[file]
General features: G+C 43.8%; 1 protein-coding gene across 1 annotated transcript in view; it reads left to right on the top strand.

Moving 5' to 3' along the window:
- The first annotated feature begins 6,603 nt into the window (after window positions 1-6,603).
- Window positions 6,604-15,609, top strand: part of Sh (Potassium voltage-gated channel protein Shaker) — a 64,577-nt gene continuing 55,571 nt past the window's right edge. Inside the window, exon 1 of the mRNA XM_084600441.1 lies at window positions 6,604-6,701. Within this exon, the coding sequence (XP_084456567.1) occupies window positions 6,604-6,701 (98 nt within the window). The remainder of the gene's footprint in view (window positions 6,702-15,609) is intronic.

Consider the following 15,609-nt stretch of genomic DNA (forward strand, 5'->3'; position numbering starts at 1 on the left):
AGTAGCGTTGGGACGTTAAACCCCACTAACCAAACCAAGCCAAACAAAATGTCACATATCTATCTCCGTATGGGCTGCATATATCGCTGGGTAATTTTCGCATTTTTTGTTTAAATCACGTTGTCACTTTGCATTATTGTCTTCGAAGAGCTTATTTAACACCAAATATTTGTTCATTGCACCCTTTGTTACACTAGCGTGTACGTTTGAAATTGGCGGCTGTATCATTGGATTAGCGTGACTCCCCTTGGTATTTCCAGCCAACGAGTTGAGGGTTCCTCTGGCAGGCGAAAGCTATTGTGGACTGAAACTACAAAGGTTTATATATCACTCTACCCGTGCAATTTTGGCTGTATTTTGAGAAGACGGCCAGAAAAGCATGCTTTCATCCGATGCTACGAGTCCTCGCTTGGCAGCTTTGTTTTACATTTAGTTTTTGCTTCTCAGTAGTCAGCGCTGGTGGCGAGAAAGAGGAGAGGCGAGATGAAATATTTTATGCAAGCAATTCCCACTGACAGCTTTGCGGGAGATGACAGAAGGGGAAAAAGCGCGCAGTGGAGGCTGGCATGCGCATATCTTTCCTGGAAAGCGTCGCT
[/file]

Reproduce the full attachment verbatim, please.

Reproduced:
General features: G+C 43.8%; 1 protein-coding gene across 1 annotated transcript in view; it reads left to right on the top strand.

Moving 5' to 3' along the window:
- The first annotated feature begins 6,603 nt into the window (after window positions 1-6,603).
- Window positions 6,604-15,609, top strand: part of Sh (Potassium voltage-gated channel protein Shaker) — a 64,577-nt gene continuing 55,571 nt past the window's right edge. Inside the window, exon 1 of the mRNA XM_084600441.1 lies at window positions 6,604-6,701. Within this exon, the coding sequence (XP_084456567.1) occupies window positions 6,604-6,701 (98 nt within the window). The remainder of the gene's footprint in view (window positions 6,702-15,609) is intronic.

Consider the following 15,609-nt stretch of genomic DNA (forward strand, 5'->3'; position numbering starts at 1 on the left):
AGTAGCGTTGGGACGTTAAACCCCACTAACCAAACCAAGCCAAACAAAATGTCACATATCTATCTCCGTATGGGCTGCATATATCGCTGGGTAATTTTCGCATTTTTTGTTTAAATCACGTTGTCACTTTGCATTATTGTCTTCGAAGAGCTTATTTAACACCAAATATTTGTTCATTGCACCCTTTGTTACACTAGCGTGTACGTTTGAAATTGGCGGCTGTATCATTGGATTAGCGTGACTCCCCTTGGTATTTCCAGCCAACGAGTTGAGGGTTCCTCTGGCAGGCGAAAGCTATTGTGGACTGAAACTACAAAGGTTTATATATCACTCTACCCGTGCAATTTTGGCTGTATTTTGAGAAGACGGCCAGAAAAGCATGCTTTCATCCGATGCTACGAGTCCTCGCTTGGCAGCTTTGTTTTACATTTAGTTTTTGCTTCTCAGTAGTCAGCGCTGGTGGCGAGAAAGAGGAGAGGCGAGATGAAATATTTTATGCAAGCAATTCCCACTGACAGCTTTGCGGGAGATGACAGAAGGGGAAAAAGCGCGCAGTGGAGGCTGGCATGCGCATATCTTTCCTGGAAAGCGTCGCT